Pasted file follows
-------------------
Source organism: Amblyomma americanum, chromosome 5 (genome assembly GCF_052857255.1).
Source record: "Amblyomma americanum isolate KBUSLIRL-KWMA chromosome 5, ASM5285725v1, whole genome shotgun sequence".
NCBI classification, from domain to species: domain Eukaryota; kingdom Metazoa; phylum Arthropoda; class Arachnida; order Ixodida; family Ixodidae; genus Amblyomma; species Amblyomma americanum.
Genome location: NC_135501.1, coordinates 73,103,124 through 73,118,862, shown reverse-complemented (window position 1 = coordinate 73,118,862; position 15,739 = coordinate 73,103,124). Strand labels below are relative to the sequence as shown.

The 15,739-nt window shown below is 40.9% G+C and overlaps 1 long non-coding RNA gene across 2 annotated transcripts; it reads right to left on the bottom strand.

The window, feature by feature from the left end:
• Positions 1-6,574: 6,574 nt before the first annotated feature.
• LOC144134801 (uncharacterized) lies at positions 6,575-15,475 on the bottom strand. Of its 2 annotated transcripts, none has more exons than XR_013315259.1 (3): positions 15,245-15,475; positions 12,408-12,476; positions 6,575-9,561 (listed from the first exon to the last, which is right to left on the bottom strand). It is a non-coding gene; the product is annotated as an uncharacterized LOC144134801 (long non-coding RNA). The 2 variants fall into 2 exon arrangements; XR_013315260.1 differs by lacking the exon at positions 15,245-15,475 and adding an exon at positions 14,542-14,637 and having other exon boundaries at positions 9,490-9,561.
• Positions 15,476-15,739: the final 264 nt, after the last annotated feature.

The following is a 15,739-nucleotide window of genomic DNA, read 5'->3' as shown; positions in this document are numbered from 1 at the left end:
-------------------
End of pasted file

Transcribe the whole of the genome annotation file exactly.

Source organism: Amblyomma americanum, chromosome 5 (genome assembly GCF_052857255.1).
Source record: "Amblyomma americanum isolate KBUSLIRL-KWMA chromosome 5, ASM5285725v1, whole genome shotgun sequence".
NCBI classification, from domain to species: domain Eukaryota; kingdom Metazoa; phylum Arthropoda; class Arachnida; order Ixodida; family Ixodidae; genus Amblyomma; species Amblyomma americanum.
Genome location: NC_135501.1, coordinates 73,103,124 through 73,118,862, shown reverse-complemented (window position 1 = coordinate 73,118,862; position 15,739 = coordinate 73,103,124). Strand labels below are relative to the sequence as shown.

The 15,739-nt window shown below is 40.9% G+C and overlaps 1 long non-coding RNA gene across 2 annotated transcripts; it reads right to left on the bottom strand.

The window, feature by feature from the left end:
• Positions 1-6,574: 6,574 nt before the first annotated feature.
• LOC144134801 (uncharacterized) lies at positions 6,575-15,475 on the bottom strand. Of its 2 annotated transcripts, none has more exons than XR_013315259.1 (3): positions 15,245-15,475; positions 12,408-12,476; positions 6,575-9,561 (listed from the first exon to the last, which is right to left on the bottom strand). It is a non-coding gene; the product is annotated as an uncharacterized LOC144134801 (long non-coding RNA). The 2 variants fall into 2 exon arrangements; XR_013315260.1 differs by lacking the exon at positions 15,245-15,475 and adding an exon at positions 14,542-14,637 and having other exon boundaries at positions 9,490-9,561.
• Positions 15,476-15,739: the final 264 nt, after the last annotated feature.

The following is a 15,739-nucleotide window of genomic DNA, read 5'->3' as shown; positions in this document are numbered from 1 at the left end: